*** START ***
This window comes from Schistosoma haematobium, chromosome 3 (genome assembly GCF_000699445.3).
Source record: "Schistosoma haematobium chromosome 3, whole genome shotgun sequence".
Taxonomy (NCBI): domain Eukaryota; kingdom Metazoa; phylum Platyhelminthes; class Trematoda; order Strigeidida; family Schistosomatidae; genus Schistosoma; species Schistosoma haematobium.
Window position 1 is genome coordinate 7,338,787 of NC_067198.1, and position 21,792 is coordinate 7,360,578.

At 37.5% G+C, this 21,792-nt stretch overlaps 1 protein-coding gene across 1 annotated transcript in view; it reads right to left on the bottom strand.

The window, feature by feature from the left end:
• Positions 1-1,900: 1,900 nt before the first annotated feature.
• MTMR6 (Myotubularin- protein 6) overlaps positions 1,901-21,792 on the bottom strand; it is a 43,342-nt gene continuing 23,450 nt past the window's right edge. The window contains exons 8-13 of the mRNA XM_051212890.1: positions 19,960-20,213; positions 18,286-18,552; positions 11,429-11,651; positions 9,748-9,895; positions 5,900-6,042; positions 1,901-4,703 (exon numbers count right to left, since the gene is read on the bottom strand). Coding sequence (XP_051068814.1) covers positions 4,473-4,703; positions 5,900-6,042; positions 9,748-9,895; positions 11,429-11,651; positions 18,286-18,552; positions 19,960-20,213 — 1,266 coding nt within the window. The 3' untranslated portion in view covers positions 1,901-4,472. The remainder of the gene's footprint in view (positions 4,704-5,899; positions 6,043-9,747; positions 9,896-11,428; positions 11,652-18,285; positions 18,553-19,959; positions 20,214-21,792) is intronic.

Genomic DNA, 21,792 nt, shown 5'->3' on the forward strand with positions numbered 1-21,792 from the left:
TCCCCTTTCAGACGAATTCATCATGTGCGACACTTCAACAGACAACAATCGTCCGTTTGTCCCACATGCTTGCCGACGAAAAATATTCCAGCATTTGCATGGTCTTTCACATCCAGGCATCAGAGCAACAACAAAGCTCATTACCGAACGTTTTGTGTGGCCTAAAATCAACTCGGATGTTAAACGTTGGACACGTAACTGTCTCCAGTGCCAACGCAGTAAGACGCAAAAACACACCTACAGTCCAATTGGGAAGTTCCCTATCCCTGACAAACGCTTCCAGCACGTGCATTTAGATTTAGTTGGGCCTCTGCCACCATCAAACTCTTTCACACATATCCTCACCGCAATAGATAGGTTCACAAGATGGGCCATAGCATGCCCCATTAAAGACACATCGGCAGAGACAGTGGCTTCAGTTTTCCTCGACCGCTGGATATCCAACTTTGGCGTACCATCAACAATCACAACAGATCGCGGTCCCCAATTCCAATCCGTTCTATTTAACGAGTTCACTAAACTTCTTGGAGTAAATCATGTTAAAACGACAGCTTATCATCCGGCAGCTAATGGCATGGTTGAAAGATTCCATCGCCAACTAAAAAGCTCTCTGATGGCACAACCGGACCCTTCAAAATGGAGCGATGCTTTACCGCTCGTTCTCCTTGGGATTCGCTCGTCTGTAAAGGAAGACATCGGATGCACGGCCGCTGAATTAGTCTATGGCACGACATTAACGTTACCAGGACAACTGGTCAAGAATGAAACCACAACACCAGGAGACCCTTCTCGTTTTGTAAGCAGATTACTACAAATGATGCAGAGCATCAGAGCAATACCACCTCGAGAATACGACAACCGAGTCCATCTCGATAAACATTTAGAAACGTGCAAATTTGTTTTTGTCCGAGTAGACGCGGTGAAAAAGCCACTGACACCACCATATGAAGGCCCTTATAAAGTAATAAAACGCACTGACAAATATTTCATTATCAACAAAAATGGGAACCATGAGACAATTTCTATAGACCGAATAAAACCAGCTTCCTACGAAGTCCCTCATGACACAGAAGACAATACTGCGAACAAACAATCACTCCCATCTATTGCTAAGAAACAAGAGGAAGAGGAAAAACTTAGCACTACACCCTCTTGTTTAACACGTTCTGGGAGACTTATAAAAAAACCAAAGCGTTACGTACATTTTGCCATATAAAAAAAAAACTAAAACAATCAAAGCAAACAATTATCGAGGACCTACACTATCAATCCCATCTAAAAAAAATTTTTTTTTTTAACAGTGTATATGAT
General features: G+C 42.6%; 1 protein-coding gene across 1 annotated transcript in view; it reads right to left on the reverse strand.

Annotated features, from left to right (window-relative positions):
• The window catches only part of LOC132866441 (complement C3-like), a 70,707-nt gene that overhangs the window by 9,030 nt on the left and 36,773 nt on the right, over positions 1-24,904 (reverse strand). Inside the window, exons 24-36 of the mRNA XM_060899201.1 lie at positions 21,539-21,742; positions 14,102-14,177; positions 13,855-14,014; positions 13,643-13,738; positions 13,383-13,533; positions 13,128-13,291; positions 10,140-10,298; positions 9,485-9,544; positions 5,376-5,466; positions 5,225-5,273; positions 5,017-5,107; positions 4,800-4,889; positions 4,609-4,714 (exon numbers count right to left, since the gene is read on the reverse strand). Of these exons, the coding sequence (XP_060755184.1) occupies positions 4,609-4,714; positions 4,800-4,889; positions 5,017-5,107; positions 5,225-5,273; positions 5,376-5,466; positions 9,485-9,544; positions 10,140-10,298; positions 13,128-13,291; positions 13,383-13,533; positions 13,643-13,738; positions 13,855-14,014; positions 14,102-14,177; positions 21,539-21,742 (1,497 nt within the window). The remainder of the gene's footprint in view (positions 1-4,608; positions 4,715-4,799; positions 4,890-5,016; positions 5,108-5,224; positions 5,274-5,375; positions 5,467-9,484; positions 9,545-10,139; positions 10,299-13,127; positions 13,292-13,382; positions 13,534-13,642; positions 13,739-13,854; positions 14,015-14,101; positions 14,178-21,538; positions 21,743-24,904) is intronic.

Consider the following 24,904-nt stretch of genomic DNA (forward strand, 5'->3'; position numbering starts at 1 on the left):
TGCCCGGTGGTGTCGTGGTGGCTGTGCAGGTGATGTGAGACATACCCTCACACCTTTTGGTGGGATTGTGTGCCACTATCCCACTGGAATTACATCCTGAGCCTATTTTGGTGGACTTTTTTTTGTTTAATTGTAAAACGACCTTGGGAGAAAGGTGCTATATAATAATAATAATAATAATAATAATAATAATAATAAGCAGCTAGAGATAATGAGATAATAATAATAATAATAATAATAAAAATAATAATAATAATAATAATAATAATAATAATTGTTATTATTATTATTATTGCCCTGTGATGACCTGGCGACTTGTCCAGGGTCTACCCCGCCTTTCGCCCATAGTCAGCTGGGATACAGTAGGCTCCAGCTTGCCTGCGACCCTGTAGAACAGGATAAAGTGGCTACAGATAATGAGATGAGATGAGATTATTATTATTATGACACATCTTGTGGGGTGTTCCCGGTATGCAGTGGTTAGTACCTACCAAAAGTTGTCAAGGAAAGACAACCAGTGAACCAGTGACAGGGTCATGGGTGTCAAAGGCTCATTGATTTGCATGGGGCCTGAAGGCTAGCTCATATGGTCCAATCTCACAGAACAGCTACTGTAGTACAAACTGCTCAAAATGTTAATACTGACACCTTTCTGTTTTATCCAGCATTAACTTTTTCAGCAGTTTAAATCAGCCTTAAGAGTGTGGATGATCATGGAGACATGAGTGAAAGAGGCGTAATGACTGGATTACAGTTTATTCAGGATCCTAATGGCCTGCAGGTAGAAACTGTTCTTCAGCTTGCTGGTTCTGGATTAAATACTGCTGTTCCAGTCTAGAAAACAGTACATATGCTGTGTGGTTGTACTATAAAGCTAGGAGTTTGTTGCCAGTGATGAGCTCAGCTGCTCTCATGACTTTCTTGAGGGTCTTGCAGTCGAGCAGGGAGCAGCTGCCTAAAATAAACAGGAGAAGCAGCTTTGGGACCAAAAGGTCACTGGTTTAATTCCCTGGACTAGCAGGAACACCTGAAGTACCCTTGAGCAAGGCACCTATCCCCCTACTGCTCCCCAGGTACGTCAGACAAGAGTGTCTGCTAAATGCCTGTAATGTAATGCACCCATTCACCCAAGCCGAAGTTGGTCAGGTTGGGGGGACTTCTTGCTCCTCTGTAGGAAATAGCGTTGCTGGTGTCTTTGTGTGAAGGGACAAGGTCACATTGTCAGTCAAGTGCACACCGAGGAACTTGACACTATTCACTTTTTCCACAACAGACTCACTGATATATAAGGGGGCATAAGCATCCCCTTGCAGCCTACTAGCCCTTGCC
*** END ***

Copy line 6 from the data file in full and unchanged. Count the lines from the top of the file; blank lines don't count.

The window, feature by feature from the left end: